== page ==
One of Bible Bills of which I wrote in early April has stalled in the General Assembly. According to this morning's Tennessean, the major sticking point seems to be whether and how the Bible is taught as a primary text. Debra Maggart (R-Hendersonville), sponsor of the bill, told the Tennessean that she is unhappy and tht she wants to "protect the purity of Bible-based curriculum."
Maggart's comment should tip us all off about the agenda of legislators promoting bible courses in public schools. By using terms with devotional connotations like "purity" (which includes ideas of freedom from sin and guilt as well as doctrinal homogeneity), social conservatives like Maggart show us that they intend to impose something more than simply a historical study of the Bible on local public schools. And this imposition contradicts the self-styled conservative principle that state government should not be dictating elective curricula to local school boards.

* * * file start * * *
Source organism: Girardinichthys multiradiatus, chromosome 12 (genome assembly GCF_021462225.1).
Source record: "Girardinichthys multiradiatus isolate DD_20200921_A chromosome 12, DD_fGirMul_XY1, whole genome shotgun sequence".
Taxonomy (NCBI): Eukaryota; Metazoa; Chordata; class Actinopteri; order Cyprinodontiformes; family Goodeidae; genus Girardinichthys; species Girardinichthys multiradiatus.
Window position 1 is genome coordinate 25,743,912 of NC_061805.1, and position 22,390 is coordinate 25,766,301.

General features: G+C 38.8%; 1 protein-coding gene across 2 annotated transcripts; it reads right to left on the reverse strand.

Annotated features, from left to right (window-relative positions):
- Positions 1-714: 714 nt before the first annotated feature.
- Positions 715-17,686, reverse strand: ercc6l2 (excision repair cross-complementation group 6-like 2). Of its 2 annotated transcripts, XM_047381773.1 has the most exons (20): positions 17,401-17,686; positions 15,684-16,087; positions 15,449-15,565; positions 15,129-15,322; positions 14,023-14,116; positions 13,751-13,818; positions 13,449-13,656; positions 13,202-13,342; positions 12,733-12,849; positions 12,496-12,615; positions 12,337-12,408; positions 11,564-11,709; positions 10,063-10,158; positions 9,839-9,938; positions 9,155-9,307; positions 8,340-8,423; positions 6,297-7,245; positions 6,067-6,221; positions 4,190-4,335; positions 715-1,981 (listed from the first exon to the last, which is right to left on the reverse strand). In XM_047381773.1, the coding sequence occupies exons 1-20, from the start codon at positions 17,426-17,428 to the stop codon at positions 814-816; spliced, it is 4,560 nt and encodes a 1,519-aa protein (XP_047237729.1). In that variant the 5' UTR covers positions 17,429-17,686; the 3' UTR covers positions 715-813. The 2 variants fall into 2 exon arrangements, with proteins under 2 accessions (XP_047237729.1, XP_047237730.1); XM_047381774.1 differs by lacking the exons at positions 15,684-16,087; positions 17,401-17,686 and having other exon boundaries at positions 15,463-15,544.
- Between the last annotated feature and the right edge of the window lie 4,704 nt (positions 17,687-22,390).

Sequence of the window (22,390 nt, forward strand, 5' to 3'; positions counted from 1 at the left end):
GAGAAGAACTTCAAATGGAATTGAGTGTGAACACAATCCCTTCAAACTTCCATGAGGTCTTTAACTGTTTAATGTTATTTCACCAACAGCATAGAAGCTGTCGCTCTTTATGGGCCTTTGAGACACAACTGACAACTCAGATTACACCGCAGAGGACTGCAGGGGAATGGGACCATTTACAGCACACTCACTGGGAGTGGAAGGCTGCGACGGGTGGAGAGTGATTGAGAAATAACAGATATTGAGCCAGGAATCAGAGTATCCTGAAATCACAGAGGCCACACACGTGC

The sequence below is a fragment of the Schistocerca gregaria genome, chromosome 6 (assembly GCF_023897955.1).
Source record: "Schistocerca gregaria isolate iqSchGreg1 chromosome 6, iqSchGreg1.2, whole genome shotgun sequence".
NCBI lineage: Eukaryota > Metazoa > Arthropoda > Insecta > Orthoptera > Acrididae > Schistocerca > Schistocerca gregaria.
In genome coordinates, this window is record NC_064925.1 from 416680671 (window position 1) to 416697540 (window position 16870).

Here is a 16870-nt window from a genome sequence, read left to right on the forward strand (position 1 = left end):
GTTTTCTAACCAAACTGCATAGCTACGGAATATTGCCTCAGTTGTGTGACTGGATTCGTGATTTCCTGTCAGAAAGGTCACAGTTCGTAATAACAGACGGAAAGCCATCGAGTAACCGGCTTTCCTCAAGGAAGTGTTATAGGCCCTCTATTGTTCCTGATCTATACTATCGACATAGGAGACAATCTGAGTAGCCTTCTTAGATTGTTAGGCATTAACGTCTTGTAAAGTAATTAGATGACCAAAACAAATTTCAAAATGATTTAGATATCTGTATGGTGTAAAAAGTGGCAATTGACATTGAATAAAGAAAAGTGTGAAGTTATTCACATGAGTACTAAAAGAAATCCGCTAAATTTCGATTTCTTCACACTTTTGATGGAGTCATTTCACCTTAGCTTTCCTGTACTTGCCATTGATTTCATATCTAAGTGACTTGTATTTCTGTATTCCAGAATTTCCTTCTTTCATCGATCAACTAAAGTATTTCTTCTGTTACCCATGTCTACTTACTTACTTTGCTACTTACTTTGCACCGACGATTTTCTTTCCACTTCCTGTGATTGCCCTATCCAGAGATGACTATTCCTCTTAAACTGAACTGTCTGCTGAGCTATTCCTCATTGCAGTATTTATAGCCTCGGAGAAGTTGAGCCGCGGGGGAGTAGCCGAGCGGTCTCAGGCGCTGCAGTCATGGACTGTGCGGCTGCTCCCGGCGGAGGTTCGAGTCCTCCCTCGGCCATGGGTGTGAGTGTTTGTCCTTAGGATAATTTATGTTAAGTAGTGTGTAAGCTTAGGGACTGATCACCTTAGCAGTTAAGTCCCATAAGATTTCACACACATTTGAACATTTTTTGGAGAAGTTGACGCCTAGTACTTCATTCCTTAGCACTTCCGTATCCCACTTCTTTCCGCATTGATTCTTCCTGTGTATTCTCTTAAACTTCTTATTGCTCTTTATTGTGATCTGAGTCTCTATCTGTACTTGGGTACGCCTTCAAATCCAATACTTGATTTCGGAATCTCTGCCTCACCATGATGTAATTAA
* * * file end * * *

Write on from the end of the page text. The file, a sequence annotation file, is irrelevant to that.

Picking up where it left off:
And this is the rub for social conservatives: when you promote the teaching of devotional material as mere history and literature (or as one misguided comment put it, as "basic math"), you open that material up to the leveling processes of wider society. The edges of faith get rubbed down to match the smooth contours of all of the other colorful stones in the river of free thought. The sacred becomes profane; the absolute becomes relative. So, if you want the Bible taught in public schools, be careful what you wish for, lest it lead to impure thoughts.